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Who Do You Trust: The Ephemeral Nature of Reputation in Public Life

August 28, 1994|Suzanne Garment | Suzanne Garment, a contributing editor to Opinion, is a resident scholar at the American Enterprise Institute. She is the author of "Scandal: The Culture of Mistrust in American Politics" (Times Books)

FIRE ISLAND, N.Y. — The nation's newest independent counsel, former Solicitor General Kenneth W. Starr, is finally starting his investigation of Whitewater.

There was a brief hitch: Sen. Carl Levin (D-Mich.) asked the federal judges who named Starr to un-name him, on the grounds that the appointment process and Starr himself were too partisan. But the judges speedily answered they had no authority to do such a thing.

If he doesn't agree, the senator can appeal to the U.S. Supreme Court, where it takes the votes of four justices to put a case on the court calendar. Getting four votes in this matter would require disinterring William O. Douglas, Hugo L. Black and probably two more of those old-time judicial activists. So Starr can now start. But his reputation and work are already under a cloud.

How come we don't seem to have in our national life what used to be called public men, whose honesty was beyond question and whose judgment was trusted by political partisans on both sides.

In the beginning, such individuals did exist. They were the permanent panjandrums of national affairs, people like Henry L. Stimson, Dean G. Acheson and--well, Clark M. Clifford. They could be found in the federal government, where after World War II they constituted a foreign-policy Establishment and where as late as the 1960s they populated significantly bipartisan Cabinets. They also existed in law enforcement, where they were called on by federal and state governments to serve as special prosecutors for big cases.

Virtually none of them, measured by modern standards, could pass investigative muster. Recent historians have exposed their personal vices and their activities as agents of international capitalism. But in their day, their word was enough to settle even the most rancorous political arguments.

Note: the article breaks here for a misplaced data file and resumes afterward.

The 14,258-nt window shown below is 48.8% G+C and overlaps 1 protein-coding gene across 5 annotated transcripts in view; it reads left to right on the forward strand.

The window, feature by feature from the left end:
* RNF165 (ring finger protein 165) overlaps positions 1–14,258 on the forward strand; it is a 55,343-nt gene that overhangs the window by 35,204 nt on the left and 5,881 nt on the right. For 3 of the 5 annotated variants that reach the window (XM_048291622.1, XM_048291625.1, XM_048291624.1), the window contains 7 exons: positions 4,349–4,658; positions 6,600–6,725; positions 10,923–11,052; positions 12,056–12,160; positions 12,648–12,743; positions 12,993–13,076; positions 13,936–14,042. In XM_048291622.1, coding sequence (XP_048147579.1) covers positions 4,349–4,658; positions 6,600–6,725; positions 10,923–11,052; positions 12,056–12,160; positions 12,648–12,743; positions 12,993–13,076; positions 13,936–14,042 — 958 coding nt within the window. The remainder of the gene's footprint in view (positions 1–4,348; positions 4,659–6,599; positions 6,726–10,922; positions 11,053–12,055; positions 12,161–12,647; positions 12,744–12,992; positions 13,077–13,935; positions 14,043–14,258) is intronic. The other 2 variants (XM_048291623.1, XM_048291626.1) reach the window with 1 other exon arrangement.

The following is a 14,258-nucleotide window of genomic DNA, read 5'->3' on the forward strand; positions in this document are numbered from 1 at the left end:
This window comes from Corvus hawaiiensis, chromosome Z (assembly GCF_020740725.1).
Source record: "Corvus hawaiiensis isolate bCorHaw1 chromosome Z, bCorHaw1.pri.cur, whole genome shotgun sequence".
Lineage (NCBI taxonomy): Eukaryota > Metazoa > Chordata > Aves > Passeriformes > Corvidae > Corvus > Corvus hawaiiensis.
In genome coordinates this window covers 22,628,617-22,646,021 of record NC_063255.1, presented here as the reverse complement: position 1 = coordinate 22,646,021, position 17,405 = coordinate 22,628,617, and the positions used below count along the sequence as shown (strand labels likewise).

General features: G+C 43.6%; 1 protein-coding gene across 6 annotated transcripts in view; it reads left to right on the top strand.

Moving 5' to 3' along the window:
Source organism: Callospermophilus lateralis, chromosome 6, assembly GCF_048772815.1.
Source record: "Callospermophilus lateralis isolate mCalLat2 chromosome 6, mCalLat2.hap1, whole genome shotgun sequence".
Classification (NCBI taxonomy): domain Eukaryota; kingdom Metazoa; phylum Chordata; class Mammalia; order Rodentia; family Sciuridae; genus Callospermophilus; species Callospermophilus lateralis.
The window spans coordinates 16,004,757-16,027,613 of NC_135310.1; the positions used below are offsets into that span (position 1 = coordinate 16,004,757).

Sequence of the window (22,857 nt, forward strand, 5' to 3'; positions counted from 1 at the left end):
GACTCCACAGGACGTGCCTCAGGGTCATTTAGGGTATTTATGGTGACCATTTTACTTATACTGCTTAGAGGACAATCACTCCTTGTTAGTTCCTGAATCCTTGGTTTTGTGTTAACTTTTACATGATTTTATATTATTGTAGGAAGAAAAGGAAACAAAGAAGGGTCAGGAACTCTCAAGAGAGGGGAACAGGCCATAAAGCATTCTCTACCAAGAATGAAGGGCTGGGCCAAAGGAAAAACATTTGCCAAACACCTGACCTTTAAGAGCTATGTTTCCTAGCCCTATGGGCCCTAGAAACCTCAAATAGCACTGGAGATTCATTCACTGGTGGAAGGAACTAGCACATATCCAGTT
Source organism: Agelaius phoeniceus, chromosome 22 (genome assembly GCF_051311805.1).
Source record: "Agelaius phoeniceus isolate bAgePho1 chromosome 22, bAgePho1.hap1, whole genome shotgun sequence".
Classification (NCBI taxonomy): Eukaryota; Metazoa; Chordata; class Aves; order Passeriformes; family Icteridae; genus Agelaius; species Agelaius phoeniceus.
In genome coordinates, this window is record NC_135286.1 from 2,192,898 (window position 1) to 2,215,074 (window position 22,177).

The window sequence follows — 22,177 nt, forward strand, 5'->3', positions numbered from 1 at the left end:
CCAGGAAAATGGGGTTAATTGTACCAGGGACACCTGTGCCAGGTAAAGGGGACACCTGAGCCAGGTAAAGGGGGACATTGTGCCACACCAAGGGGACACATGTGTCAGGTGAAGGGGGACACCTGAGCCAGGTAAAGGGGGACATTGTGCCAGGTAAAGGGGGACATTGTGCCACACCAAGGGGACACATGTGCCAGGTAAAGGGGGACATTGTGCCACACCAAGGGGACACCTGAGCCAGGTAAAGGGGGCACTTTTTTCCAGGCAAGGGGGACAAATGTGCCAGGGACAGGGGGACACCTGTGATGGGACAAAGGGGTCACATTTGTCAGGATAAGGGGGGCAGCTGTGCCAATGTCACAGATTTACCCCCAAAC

Then, after the turmoil of the 1960s, came Watergate--in which President Richard M. Nixon fired Archibald Cox, a special prosecutor very much in the mold of the traditional public man. There was national uproar. Nixon had to name another special prosecutor to continue the investigation.

You might see this as heartwarming proof of the power of the trustworthy individual in public life. But people enraged by Watergate found it intolerable that Nixon held the power to fire Cox in the first place, even if this theoretical power proved an empty one.

Yet, they did not make their argument in this highly personal, anti-Nixon tone. Instead, they said that all investigations of high-government officials were tainted if conducted by special prosecutors who had been appointed by Presidents and could be removed by Presidents.

Thus arose the post-Watergate special-prosecutor legislation, a real piece of work, designed to produce special prosecutors untouched by human hands. This law detailed the circumstances under which an attorney general had to seek the naming of such an official; actual appointment and removal were in the hands of the federal courts. Moreover, a special prosecutor could be fired only for "good cause"--an administrative-law phrase meaning, roughly, "not unless you actually catch him on a boat to China with the family jewels."

Over the years, "special prosecutor" was changed to the more polite "independent counsel." People fought over just how much power an attorney general should have in the process, and they grumbled at the length and expense of independent-counsel investigations.

But the institution stuck. Opponents succeeded in scrapping the law only to be forced to reinstitute it. The idea had become engrained, not just for investigations but for government in general--only individuals thoroughly insulated from politics can be trusted with power.

Then the Clinton Administration started trying to extricate itself from Whitewater. It laid in a supply of traditional public men whose reputations could help restore public trust. The President named Lloyd N. Cutler as White House counsel. With the independent-counsel law expired, Atty. Gen. Janet Reno appointed another such man, Robert B. Fiske Jr., as Whitewater special prosecutor.

But despite their illustrious careers, neither bought the Administration much in the way of increased respectability, and both saw their own reputations dimmed.

When Cutler insisted, during congressional testimony, that he was giving his independent legal judgment on Whitewater, that he was not talking as a partisan and that because of his past career he should be believed, reactions ranged from cynical to more cynical.

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